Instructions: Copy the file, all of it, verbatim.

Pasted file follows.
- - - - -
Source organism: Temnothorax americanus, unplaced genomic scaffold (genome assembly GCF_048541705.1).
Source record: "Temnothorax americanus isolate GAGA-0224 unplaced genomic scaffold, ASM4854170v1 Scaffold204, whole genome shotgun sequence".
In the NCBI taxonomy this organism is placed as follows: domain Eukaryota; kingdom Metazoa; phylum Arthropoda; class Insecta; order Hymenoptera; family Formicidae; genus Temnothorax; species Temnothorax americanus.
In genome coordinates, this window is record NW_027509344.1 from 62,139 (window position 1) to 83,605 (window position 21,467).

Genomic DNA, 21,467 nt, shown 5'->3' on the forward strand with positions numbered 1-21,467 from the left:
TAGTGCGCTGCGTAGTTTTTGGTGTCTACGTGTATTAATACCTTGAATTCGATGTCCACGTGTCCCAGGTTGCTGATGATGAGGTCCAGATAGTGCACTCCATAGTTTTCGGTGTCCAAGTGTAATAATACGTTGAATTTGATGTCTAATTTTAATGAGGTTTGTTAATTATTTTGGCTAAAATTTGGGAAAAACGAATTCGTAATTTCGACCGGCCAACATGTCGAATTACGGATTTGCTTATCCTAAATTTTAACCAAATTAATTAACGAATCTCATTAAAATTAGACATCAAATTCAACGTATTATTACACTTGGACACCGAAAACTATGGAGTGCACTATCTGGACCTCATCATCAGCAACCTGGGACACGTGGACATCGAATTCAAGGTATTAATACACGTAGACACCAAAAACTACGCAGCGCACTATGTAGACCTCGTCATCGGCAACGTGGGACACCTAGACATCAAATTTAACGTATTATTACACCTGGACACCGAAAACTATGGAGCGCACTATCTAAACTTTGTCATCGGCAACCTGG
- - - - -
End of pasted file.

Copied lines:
Source organism: Temnothorax americanus, unplaced genomic scaffold (genome assembly GCF_048541705.1).
Source record: "Temnothorax americanus isolate GAGA-0224 unplaced genomic scaffold, ASM4854170v1 Scaffold204, whole genome shotgun sequence".
In the NCBI taxonomy this organism is placed as follows: domain Eukaryota; kingdom Metazoa; phylum Arthropoda; class Insecta; order Hymenoptera; family Formicidae; genus Temnothorax; species Temnothorax americanus.
In genome coordinates, this window is record NW_027509344.1 from 62,139 (window position 1) to 83,605 (window position 21,467).

Genomic DNA, 21,467 nt, shown 5'->3' on the forward strand with positions numbered 1-21,467 from the left:
TAGTGCGCTGCGTAGTTTTTGGTGTCTACGTGTATTAATACCTTGAATTCGATGTCCACGTGTCCCAGGTTGCTGATGATGAGGTCCAGATAGTGCACTCCATAGTTTTCGGTGTCCAAGTGTAATAATACGTTGAATTTGATGTCTAATTTTAATGAGGTTTGTTAATTATTTTGGCTAAAATTTGGGAAAAACGAATTCGTAATTTCGACCGGCCAACATGTCGAATTACGGATTTGCTTATCCTAAATTTTAACCAAATTAATTAACGAATCTCATTAAAATTAGACATCAAATTCAACGTATTATTACACTTGGACACCGAAAACTATGGAGTGCACTATCTGGACCTCATCATCAGCAACCTGGGACACGTGGACATCGAATTCAAGGTATTAATACACGTAGACACCAAAAACTACGCAGCGCACTATGTAGACCTCGTCATCGGCAACGTGGGACACCTAGACATCAAATTTAACGTATTATTACACCTGGACACCGAAAACTATGGAGCGCACTATCTAAACTTTGTCATCGGCAACCTGG